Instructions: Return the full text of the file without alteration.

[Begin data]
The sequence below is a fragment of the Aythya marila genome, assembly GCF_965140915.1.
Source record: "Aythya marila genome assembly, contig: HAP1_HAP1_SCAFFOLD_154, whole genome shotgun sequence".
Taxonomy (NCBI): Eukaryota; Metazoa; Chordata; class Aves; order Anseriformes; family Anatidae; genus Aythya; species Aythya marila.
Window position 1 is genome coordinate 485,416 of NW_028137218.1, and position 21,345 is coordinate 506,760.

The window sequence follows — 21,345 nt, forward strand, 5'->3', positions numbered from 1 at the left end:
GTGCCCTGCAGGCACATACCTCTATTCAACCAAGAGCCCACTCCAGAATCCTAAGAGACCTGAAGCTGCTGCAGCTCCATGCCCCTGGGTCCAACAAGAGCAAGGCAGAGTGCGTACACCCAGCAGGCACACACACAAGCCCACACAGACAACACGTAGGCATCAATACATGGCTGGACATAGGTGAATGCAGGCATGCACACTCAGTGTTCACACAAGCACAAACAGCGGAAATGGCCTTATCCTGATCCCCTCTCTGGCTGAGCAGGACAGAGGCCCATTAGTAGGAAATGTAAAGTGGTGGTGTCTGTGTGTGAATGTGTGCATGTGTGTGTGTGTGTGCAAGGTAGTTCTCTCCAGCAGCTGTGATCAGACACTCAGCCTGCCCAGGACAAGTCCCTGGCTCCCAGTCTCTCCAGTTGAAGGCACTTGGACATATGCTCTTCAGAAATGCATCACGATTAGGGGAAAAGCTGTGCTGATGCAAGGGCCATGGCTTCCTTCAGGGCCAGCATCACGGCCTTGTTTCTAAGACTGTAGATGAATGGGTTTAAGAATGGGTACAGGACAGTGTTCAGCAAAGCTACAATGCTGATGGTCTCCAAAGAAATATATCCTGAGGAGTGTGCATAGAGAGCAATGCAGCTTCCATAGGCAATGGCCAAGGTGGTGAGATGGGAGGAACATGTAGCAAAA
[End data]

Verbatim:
The sequence below is a fragment of the Aythya marila genome, assembly GCF_965140915.1.
Source record: "Aythya marila genome assembly, contig: HAP1_HAP1_SCAFFOLD_154, whole genome shotgun sequence".
Taxonomy (NCBI): Eukaryota; Metazoa; Chordata; class Aves; order Anseriformes; family Anatidae; genus Aythya; species Aythya marila.
Window position 1 is genome coordinate 485,416 of NW_028137218.1, and position 21,345 is coordinate 506,760.

The window sequence follows — 21,345 nt, forward strand, 5'->3', positions numbered from 1 at the left end:
GTGCCCTGCAGGCACATACCTCTATTCAACCAAGAGCCCACTCCAGAATCCTAAGAGACCTGAAGCTGCTGCAGCTCCATGCCCCTGGGTCCAACAAGAGCAAGGCAGAGTGCGTACACCCAGCAGGCACACACACAAGCCCACACAGACAACACGTAGGCATCAATACATGGCTGGACATAGGTGAATGCAGGCATGCACACTCAGTGTTCACACAAGCACAAACAGCGGAAATGGCCTTATCCTGATCCCCTCTCTGGCTGAGCAGGACAGAGGCCCATTAGTAGGAAATGTAAAGTGGTGGTGTCTGTGTGTGAATGTGTGCATGTGTGTGTGTGTGTGCAAGGTAGTTCTCTCCAGCAGCTGTGATCAGACACTCAGCCTGCCCAGGACAAGTCCCTGGCTCCCAGTCTCTCCAGTTGAAGGCACTTGGACATATGCTCTTCAGAAATGCATCACGATTAGGGGAAAAGCTGTGCTGATGCAAGGGCCATGGCTTCCTTCAGGGCCAGCATCACGGCCTTGTTTCTAAGACTGTAGATGAATGGGTTTAAGAATGGGTACAGGACAGTGTTCAGCAAAGCTACAATGCTGATGGTCTCCAAAGAAATATATCCTGAGGAGTGTGCATAGAGAGCAATGCAGCTTCCATAGGCAATGGCCAAGGTGGTGAGATGGGAGGAACATGTAGCAAAA